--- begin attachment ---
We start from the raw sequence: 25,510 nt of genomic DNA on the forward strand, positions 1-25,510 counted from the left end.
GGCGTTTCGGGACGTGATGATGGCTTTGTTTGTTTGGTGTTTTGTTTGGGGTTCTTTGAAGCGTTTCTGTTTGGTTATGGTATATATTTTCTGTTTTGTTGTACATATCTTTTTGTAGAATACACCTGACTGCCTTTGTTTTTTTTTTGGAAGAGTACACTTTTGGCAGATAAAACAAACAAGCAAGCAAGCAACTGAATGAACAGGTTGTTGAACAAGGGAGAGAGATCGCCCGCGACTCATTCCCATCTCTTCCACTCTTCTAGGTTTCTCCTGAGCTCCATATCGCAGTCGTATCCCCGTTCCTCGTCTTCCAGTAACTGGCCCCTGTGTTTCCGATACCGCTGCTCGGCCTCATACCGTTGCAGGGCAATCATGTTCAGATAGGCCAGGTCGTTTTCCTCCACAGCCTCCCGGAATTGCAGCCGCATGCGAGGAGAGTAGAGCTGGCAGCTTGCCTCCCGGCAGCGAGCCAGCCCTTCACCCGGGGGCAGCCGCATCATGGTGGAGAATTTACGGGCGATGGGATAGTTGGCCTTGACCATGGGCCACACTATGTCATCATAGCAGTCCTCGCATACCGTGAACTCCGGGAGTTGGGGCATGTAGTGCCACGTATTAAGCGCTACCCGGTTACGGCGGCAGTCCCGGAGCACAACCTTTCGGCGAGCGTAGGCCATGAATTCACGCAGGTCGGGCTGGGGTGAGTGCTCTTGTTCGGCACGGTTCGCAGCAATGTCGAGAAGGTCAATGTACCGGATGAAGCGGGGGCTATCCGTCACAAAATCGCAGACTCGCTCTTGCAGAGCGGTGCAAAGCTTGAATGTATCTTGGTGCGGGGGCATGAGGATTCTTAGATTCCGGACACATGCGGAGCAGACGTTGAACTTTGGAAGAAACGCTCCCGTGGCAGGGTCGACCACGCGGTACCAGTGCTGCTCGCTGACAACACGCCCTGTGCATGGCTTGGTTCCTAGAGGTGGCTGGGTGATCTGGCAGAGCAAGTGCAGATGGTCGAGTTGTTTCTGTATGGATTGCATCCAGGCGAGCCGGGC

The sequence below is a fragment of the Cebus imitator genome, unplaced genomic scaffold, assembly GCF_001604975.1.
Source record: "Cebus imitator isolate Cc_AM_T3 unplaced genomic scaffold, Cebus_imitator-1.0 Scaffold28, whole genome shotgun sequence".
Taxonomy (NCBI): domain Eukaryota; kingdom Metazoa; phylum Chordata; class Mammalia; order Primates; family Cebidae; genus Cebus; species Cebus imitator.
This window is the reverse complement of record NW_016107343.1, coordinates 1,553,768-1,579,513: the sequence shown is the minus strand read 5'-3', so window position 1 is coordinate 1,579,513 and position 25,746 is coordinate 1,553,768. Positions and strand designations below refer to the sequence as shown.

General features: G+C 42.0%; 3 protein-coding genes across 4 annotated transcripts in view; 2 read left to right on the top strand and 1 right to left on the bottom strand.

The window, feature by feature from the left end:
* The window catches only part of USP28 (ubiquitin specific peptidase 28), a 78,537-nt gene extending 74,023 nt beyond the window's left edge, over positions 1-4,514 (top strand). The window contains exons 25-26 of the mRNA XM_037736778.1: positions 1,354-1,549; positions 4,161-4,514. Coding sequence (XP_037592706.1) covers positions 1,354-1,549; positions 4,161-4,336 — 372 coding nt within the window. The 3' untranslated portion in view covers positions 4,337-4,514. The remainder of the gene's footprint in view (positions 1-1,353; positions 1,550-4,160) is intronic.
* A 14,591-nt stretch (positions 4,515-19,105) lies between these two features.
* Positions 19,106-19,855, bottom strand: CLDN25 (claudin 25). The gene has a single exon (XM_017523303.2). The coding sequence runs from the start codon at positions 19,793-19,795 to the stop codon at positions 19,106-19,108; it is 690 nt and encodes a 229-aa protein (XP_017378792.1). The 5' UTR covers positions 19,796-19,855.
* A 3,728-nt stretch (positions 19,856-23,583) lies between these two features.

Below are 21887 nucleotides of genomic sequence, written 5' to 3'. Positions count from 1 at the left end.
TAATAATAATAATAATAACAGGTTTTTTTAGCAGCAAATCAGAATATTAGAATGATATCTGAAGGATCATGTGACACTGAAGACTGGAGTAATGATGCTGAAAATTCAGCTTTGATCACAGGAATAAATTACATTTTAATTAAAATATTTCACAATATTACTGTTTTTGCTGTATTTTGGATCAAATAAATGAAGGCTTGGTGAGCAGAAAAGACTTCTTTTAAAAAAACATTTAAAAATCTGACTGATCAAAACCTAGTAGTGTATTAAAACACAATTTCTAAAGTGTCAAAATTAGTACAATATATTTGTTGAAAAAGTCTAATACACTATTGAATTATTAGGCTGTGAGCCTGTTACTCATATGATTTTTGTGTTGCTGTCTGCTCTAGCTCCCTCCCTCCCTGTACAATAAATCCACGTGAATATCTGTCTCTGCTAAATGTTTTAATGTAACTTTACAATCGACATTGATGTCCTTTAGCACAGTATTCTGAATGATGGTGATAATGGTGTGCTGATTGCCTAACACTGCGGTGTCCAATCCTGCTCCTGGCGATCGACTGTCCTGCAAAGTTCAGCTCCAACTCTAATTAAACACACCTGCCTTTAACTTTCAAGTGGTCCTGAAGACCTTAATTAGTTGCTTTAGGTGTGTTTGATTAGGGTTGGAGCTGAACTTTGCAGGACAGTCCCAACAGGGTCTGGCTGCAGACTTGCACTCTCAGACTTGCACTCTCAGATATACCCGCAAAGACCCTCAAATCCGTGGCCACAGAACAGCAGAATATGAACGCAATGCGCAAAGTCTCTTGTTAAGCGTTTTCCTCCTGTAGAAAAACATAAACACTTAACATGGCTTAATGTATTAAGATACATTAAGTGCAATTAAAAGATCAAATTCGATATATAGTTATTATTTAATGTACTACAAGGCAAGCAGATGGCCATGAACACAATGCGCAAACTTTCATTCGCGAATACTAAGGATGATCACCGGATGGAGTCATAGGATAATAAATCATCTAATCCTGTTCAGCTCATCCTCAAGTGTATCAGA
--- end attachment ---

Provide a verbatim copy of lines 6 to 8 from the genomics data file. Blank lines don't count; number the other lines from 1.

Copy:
This window is the reverse complement of record NW_016107343.1, coordinates 1,553,768-1,579,513: the sequence shown is the minus strand read 5'-3', so window position 1 is coordinate 1,579,513 and position 25,746 is coordinate 1,553,768. Positions and strand designations below refer to the sequence as shown.

General features: G+C 42.0%; 3 protein-coding genes across 4 annotated transcripts in view; 2 read left to right on the top strand and 1 right to left on the bottom strand.

The window, feature by feature from the left end: